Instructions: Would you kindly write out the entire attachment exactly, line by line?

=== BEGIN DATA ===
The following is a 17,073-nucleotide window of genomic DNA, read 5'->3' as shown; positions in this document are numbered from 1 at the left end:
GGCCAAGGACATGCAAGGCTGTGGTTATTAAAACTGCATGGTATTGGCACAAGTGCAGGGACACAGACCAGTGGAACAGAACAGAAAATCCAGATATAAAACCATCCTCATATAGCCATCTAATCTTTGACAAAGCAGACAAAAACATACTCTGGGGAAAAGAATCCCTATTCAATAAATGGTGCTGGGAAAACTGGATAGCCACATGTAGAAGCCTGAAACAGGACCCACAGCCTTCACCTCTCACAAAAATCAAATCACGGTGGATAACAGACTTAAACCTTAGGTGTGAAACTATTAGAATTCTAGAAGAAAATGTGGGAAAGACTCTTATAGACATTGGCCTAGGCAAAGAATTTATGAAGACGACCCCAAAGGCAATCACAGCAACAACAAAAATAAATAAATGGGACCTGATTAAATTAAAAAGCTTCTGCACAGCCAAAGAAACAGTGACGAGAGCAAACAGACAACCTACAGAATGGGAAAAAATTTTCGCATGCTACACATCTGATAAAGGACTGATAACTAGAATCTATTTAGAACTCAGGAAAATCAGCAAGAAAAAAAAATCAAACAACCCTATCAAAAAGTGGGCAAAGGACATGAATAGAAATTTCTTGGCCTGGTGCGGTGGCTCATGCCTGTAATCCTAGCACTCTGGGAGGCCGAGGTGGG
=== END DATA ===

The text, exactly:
The following is a 17,073-nucleotide window of genomic DNA, read 5'->3' as shown; positions in this document are numbered from 1 at the left end:
GGCCAAGGACATGCAAGGCTGTGGTTATTAAAACTGCATGGTATTGGCACAAGTGCAGGGACACAGACCAGTGGAACAGAACAGAAAATCCAGATATAAAACCATCCTCATATAGCCATCTAATCTTTGACAAAGCAGACAAAAACATACTCTGGGGAAAAGAATCCCTATTCAATAAATGGTGCTGGGAAAACTGGATAGCCACATGTAGAAGCCTGAAACAGGACCCACAGCCTTCACCTCTCACAAAAATCAAATCACGGTGGATAACAGACTTAAACCTTAGGTGTGAAACTATTAGAATTCTAGAAGAAAATGTGGGAAAGACTCTTATAGACATTGGCCTAGGCAAAGAATTTATGAAGACGACCCCAAAGGCAATCACAGCAACAACAAAAATAAATAAATGGGACCTGATTAAATTAAAAAGCTTCTGCACAGCCAAAGAAACAGTGACGAGAGCAAACAGACAACCTACAGAATGGGAAAAAATTTTCGCATGCTACACATCTGATAAAGGACTGATAACTAGAATCTATTTAGAACTCAGGAAAATCAGCAAGAAAAAAAAATCAAACAACCCTATCAAAAAGTGGGCAAAGGACATGAATAGAAATTTCTTGGCCTGGTGCGGTGGCTCATGCCTGTAATCCTAGCACTCTGGGAGGCCGAGGTGGG